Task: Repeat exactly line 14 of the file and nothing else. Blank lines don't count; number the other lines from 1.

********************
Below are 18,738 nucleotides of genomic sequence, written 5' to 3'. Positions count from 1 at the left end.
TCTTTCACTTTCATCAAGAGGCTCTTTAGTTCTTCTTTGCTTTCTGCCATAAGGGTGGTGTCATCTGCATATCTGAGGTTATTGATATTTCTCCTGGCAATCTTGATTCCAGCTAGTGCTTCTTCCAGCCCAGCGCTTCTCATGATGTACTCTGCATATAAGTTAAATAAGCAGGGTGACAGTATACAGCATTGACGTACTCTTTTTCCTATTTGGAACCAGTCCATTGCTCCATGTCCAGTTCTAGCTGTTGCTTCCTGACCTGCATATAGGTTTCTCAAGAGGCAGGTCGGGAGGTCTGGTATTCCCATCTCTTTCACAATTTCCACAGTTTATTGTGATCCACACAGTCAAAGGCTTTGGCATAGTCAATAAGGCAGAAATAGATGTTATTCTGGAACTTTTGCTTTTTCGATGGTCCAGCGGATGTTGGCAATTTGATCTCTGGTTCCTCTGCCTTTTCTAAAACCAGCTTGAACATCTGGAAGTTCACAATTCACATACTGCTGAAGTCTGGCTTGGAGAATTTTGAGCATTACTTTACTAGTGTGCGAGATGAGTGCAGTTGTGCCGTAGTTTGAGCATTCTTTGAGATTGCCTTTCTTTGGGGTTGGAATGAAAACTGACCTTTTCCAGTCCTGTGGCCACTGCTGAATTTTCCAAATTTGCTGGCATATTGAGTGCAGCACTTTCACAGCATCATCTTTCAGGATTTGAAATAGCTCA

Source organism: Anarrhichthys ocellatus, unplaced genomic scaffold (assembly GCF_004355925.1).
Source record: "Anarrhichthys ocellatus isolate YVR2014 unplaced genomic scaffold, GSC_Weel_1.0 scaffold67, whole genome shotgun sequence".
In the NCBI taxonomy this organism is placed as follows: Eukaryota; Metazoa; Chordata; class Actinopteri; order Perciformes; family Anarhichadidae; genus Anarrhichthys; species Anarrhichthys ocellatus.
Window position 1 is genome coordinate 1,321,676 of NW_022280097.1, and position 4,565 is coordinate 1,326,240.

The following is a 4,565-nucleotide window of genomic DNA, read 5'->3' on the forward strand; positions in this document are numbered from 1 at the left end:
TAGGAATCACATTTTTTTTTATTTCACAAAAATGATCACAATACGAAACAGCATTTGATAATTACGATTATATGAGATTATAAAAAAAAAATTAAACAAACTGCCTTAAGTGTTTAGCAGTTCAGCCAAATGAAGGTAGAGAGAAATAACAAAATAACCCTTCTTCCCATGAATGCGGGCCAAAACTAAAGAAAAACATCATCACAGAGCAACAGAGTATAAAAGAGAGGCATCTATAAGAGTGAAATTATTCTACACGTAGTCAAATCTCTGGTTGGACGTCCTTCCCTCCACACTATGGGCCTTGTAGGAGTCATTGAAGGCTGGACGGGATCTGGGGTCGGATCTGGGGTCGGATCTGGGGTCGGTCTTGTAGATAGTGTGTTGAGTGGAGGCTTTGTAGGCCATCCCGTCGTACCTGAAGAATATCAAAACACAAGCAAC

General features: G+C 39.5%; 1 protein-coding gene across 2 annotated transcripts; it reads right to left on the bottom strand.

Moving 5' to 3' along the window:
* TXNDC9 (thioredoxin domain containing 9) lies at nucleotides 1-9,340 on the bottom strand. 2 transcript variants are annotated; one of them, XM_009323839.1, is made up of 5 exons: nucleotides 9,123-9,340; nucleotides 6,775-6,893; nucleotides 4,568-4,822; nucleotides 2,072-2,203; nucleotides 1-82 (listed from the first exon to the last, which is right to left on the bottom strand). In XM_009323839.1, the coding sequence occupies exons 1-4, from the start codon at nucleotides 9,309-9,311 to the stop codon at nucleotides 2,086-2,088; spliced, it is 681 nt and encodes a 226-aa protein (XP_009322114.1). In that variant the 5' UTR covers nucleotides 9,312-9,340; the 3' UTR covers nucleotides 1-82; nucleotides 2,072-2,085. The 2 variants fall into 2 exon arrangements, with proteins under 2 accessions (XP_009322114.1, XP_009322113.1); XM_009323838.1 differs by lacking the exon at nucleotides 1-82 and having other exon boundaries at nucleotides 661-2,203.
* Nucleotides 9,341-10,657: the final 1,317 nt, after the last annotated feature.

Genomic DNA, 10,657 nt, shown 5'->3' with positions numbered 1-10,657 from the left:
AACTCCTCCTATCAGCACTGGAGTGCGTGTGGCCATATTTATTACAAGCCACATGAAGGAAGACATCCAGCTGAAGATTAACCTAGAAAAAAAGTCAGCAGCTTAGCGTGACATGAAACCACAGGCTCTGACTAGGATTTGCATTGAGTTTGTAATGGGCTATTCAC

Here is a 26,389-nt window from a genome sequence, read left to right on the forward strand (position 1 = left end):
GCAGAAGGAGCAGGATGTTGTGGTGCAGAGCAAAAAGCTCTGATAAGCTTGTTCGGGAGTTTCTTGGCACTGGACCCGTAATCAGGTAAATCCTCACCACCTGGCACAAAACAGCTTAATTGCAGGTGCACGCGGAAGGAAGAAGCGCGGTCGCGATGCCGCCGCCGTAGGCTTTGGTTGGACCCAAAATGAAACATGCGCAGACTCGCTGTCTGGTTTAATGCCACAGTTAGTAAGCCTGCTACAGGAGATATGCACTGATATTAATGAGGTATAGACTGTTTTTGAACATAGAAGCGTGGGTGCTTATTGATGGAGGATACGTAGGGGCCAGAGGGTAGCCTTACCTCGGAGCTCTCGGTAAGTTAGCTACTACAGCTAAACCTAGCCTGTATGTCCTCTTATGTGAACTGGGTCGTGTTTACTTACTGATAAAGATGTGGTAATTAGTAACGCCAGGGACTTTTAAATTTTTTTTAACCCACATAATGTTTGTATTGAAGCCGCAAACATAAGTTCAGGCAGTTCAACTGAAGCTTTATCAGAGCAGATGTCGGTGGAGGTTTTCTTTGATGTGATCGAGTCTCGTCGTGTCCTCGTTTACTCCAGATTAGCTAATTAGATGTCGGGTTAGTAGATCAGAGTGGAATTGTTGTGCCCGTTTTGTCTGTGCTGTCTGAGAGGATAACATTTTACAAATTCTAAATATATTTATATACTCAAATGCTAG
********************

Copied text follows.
AACTCCTCCTATCAGCACTGGAGTGCGTGTGGCCATATTTATTACAAGCCACATGAAGGAAGACATCCAGCTGAAGATTAACCTAGAAAAAAAGTCAGCAGCTTAGCGTGACATGAAACCACAGGCTCTGACTAGGATTTGCATTGAGTTTGTAATGGGCTATTCAC